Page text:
We had two non conformists Sunday Schools in the Fifties. The Methodist Sunday School in the old Wesleyan Chapel in Chapel Street was approximately 50 children. As of l993 it had an attendance of 15. Sunday School Anniversary was around the second Sunday in June to which three services were attended. Morning for practice of reciting poems and singing, and than the afternoon and evening services.

The Anniversary was a special Sunday because nearly every member acquired a new cotton dress or a new pair of sandals or a new suit, shirt and tie. Family relations were invited for a special Sunday tea; a very proud day for family and friends. We were all rewarded later in the August when Sunday School members with their families enjoyed an outing to the cost to Skegness, Yarmouth or Hunstanton. We filled six Alec Head coaches, which awaited us on Main Street.

The old post office was in the Main Street at number 142. The Postmistress being Miss Breault. In Winter the warmth of a paraffin heater greeted you, combined with the old wax seals. The post office has a special smell of its own. The post office was on the left hand side of the building and a small, very low shop on the right, to which Miss Breault appeared from the rear of her living room.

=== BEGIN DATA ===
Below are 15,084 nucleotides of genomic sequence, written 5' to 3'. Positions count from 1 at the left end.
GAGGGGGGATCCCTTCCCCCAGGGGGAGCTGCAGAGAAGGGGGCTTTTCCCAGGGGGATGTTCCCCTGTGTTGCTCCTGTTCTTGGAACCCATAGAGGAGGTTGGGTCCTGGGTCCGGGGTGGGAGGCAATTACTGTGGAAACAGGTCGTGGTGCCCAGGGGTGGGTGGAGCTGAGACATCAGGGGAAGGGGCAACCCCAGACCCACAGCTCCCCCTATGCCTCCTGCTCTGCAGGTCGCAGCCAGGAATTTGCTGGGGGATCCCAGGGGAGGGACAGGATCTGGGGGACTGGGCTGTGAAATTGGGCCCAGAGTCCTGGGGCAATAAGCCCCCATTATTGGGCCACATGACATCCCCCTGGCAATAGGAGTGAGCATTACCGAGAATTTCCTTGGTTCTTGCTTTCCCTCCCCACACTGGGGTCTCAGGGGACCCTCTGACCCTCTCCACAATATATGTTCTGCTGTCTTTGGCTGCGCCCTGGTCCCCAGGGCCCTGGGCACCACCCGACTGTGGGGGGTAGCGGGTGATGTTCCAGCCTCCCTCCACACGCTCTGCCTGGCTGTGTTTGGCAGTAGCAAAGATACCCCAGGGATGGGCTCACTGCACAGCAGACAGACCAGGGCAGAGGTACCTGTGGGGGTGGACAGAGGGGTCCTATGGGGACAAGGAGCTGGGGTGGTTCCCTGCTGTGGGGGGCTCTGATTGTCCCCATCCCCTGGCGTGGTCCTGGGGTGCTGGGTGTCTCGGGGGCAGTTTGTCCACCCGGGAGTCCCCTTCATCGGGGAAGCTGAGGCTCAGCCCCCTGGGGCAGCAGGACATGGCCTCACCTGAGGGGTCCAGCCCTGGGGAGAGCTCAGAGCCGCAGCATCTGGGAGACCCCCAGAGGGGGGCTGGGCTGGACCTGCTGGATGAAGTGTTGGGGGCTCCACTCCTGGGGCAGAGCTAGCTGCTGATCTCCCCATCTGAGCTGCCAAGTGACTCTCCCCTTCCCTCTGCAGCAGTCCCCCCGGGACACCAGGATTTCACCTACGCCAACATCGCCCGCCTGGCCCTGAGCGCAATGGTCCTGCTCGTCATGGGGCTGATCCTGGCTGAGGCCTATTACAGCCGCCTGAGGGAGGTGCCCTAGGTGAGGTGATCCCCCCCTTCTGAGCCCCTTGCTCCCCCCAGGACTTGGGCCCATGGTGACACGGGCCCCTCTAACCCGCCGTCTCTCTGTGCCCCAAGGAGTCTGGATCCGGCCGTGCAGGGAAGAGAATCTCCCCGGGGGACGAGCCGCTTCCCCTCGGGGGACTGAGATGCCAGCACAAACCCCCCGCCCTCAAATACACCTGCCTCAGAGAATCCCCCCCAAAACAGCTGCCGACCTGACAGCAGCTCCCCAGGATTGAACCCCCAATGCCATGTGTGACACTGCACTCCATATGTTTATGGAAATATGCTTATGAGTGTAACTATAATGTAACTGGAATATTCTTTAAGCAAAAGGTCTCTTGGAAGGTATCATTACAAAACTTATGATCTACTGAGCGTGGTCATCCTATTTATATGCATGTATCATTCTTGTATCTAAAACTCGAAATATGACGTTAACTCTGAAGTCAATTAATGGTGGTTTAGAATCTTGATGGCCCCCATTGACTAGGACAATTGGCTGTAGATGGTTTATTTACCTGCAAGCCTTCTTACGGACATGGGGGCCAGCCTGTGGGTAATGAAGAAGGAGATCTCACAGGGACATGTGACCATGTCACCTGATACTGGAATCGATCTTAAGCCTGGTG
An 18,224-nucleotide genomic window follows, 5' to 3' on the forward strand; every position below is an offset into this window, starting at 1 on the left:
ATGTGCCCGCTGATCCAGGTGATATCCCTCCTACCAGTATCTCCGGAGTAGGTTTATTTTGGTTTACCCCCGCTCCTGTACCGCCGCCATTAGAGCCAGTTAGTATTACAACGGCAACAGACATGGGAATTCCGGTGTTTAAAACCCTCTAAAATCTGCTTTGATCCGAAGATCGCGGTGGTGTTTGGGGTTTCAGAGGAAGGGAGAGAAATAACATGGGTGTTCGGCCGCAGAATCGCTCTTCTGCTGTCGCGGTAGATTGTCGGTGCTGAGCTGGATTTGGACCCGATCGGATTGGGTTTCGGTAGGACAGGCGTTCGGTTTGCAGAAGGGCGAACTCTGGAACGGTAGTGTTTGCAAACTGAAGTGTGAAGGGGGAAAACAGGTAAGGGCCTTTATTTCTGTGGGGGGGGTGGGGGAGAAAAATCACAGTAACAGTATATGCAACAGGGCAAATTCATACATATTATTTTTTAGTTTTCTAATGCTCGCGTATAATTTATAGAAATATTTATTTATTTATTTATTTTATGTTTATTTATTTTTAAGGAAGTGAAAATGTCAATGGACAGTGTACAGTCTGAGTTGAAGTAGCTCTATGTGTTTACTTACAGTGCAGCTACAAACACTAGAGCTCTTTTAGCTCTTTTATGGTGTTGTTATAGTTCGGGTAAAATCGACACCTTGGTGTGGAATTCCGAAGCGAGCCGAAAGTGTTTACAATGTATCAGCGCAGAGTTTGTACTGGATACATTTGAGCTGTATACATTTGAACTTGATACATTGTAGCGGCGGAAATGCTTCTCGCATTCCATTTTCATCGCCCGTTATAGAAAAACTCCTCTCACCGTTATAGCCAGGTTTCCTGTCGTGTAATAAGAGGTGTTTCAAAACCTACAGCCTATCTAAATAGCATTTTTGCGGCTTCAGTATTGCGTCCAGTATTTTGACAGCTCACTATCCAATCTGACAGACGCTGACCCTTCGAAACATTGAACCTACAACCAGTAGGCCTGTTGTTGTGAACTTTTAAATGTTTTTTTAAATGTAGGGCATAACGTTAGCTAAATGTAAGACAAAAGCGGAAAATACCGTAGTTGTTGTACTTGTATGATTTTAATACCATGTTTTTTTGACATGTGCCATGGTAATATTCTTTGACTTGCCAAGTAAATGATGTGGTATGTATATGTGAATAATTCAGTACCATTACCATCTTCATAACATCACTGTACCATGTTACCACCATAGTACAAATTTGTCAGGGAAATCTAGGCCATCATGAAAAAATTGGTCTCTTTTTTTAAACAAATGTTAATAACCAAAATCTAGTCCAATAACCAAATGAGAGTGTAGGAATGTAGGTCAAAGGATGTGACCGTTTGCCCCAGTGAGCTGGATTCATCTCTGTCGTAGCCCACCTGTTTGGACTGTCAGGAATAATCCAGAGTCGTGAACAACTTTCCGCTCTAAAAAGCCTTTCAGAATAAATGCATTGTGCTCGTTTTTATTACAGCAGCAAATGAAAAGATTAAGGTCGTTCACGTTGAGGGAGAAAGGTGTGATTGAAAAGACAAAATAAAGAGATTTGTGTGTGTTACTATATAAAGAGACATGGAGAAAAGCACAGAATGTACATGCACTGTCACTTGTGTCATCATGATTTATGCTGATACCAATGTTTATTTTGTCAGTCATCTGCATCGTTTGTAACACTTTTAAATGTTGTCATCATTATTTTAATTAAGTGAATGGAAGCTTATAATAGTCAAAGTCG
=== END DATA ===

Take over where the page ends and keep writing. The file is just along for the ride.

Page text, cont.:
The present post office in the shopping centre was opened around the early 1970s followed by the library, Junior and Infants School, which celebrated their 20th Anniversary in 1993.

The manager of the Peterborough & District Co-operative shop on the village green was Mr. Lenard Clarke.

The shoe repairmen were Mr. George Arthurs and Mr. Weekly on Main Street.

The butchers were Mr. Ernie Manton and Mr. Jack Sharpe.

A private hire service was run by Mr George Wiles and Mr H Britchford.

Mr. Britchford also repaired cycles.

The Blue Bird Garage, Broadway, was run by Mr. Pywell. The Crossroads Garage and Cafe was run by Mr. Harry Clarke.

Fish and chip shops were owned by Mr. Fleming on Main Street, Mr. K. Pratt on the Broadway and Mr. Reynolds on Church Street.

The hairdressers in the village were Miss E Richardson on Chapel Street, Mrs. B Rootham on Broadway and Mr. Challis on the village green.